Ranchers in states surrounding the Park (Wyoming, Montana, and Idaho) strive to protect their cattle from disease. Brucellosis which causes spontaneous abortion and sterility infects cattle, sheep, goats, pigs, dogs, and other mammals, including bison and elk. To maintain their brucellosis-free status, cattle ranchers have sternly opposed allowing bison out of the park and have promoted the idea that any bison that strays from Yellowstone can be shot legally. Brucellosis in a cattle herd means the destruction of the entire herd and economic disaster for the rancher. For years, determining how to resolve this legitimate dilemma pitted ranchers, conservationists, and other factions against each other.
In recent years, the Park Service in consultation with stakeholders, implemented a new solution. When the number of bison in the Park exceeds a designated carrying capacity number, the excess bison are donated to tribes. The designated bison are rounded up, quarantined, and tested for brucellosis over many months before they are transported out of the Park to their new homes on tribal lands.
This solution partially reverses the long-standing non-intervention policy of the Park Service, but it is more humane as it allows the number of bison in North America to increase and helps bison ranchers expand the genetic diversity of their herds. This solution too, has its detractors who see any transport of bison out of Yellowstone as potentially dangerous to their cattle herds.
Elk also are infected by brucellosis and they freely roam in and out of the Park. Their movements have not met with the same resistance.
Slaughter in Yellowstone
Ken Black Bird (Assiniboin)
Photojournalist Ken Black Bird (Assiniboin) photographed the culling of excess bison at Yellowstone in March 1997. The horrific images of rangers shooting penned and terrified bison at close range shocked the American public and caused a firestorm of protest that led the National Park Service to change the way it dealt with the excess bison population in the Park.
With the re-introduction of wolves in Yellowstone, new research has shown the complex relationship between predators such as bears, wolves, and foxes, and grazing animals including bison, elk, and deer. The Yellowstone website hosts many videos of bison and other animals in the park.
American commemorative nickel 2005
In 2005, a new nickel was struck to commemorate the American environmental success surrounding the bison. Thanks to efforts by the federal and state governments, tribes, and private individuals, bison did not go extinct.
Bison Are Back!
Today, there are about 400,000 bison in North America. Bison can be seen in every state in parks and on private ranches. Bison are smart, active, and always on the move. Patient observers can watch their behavior and how they communicate with each other.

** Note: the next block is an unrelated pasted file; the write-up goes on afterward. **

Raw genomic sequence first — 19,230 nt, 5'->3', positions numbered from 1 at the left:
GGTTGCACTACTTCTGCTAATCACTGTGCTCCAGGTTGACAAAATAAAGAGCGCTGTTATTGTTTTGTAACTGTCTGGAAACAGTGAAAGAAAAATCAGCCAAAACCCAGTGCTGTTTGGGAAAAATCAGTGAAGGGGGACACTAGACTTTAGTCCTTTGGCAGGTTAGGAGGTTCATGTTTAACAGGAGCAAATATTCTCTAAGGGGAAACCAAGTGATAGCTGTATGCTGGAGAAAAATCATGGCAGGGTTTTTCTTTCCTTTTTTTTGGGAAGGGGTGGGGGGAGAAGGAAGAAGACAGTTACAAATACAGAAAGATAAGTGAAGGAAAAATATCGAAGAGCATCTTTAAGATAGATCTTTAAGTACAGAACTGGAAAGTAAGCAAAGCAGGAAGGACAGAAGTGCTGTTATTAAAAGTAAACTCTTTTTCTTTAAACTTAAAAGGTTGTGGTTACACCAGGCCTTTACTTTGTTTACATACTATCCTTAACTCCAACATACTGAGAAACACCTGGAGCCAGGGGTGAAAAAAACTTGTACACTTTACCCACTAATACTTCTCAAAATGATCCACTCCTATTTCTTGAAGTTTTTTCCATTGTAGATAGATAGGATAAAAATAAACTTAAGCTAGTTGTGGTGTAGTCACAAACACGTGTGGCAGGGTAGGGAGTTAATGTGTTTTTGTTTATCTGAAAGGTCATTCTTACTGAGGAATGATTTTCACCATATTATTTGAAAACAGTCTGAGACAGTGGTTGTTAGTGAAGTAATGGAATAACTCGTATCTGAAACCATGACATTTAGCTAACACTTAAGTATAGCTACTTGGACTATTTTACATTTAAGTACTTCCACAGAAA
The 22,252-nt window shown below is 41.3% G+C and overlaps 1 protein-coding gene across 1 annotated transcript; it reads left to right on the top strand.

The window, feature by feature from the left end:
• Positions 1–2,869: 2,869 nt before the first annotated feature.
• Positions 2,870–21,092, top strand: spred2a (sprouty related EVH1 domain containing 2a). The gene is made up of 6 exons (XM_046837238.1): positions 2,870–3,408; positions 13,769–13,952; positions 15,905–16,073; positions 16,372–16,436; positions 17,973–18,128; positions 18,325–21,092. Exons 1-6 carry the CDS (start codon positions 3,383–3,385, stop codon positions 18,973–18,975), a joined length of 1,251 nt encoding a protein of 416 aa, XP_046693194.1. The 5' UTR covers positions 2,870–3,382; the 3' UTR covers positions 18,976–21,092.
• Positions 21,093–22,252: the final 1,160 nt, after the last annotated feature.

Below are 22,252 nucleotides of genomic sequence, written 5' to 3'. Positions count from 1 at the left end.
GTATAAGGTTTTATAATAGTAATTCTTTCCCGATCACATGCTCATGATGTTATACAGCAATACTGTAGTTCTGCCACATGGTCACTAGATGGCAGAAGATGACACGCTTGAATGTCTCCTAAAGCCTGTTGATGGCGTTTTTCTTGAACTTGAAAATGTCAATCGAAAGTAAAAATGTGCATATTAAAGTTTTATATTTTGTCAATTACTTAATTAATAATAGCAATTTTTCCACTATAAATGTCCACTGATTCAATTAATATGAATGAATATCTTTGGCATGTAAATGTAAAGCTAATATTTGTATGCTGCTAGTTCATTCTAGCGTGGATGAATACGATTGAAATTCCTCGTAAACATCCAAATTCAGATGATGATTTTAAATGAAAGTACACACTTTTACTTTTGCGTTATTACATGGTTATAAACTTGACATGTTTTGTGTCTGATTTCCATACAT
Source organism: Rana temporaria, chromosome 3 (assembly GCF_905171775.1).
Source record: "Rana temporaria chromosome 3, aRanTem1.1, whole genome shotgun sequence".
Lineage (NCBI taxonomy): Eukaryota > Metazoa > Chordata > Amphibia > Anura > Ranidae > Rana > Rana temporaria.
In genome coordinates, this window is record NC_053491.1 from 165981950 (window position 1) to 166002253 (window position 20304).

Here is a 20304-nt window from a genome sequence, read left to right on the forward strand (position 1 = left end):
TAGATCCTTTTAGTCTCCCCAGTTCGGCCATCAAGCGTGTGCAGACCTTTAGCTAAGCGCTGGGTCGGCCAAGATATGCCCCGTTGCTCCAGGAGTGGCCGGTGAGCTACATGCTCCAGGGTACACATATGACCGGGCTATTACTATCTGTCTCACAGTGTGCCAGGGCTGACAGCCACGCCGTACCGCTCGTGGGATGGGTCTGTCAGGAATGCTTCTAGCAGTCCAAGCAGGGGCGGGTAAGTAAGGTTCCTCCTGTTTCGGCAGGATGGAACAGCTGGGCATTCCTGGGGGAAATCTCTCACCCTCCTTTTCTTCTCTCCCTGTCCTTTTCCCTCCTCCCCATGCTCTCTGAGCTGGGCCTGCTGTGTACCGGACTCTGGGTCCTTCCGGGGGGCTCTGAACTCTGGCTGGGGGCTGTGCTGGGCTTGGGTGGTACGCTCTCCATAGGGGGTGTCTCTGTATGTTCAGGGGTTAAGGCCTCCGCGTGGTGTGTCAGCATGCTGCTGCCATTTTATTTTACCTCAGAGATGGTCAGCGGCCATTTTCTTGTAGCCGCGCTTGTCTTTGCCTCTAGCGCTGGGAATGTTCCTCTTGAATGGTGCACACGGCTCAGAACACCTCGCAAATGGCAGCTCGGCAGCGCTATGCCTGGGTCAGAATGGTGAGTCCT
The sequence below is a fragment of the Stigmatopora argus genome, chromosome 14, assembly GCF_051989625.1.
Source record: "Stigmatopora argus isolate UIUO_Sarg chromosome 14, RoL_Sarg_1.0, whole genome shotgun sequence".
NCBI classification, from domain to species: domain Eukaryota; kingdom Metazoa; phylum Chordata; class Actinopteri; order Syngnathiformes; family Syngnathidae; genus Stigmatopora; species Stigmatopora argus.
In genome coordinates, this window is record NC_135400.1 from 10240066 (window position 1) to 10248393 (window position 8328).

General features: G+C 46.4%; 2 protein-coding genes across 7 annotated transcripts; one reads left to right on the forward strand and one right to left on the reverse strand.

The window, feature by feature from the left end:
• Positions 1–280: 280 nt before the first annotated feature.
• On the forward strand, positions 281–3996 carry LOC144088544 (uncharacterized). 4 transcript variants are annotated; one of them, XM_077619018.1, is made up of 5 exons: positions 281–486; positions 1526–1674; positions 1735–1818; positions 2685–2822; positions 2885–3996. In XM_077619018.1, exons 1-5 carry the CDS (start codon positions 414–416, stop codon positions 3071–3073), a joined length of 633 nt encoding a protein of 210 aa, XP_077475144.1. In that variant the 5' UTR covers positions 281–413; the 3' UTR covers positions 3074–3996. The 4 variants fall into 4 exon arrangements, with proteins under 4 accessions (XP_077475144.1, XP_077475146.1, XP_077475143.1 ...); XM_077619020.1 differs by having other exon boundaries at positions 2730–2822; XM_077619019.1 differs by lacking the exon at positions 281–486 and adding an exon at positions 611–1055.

Tall Grass Prairie
The Tall Grass Prairie near Pawhuska, Oklahoma, offers the closest place for Tulsans to see the buffalo roam. In 1989, the Nature Conservancy purchased private ranch land to preserve the last remnant of tall grass prairie in North America. From the road, visitors can watch 2,500 free-ranging bison on nearly 40,000 acres of land that also supports many other wild species of plants and animals.
There are places on the Tall Grass Prairie where there is no evidence of humans except for the road and the contrails in the sky. The breeze, the scents plants and animals, and the sights transport modern visitors across time.
By the 1990s the Inter-Tribal Bison Cooperative, a branch of the Native American Fish and Wildlife Society, was established to promote the restoration of bison on tribal lands and to re-awaken the spiritual and cultural relationships between tribal people and bison.
Today, the Inter-Tribal Bison Council carries on the tradition. 60 federally recognized tribes across 19 states raise bison “to reestablish healthy buffalo populations on Tribal lands is to reestablish hope for Indian people. By returning the buffalo to Tribal lands will help heal the land, the animal, and the spirit of the Indian people.”
Elders spoke about the spiritual nature of the human/bison relationship. Involving young people especially those who lost their way in substance abuse were encouraged to help raise new bison herds on tribal lands and to re-kindle the spiritual connections.
Tribes also saw that bison meat offered multiple benefits. Obesity, diabetes, and poor nutrition plague most reservations. Building tribal herds meant that tribes could offer their people, especially elders, better, healthier food.
Raising herds also is an economic venture that could produce income. Western Indian reservations are some of the poorest counties in the country. Creating economic opportunities are critical to sustaining the tribes in those areas.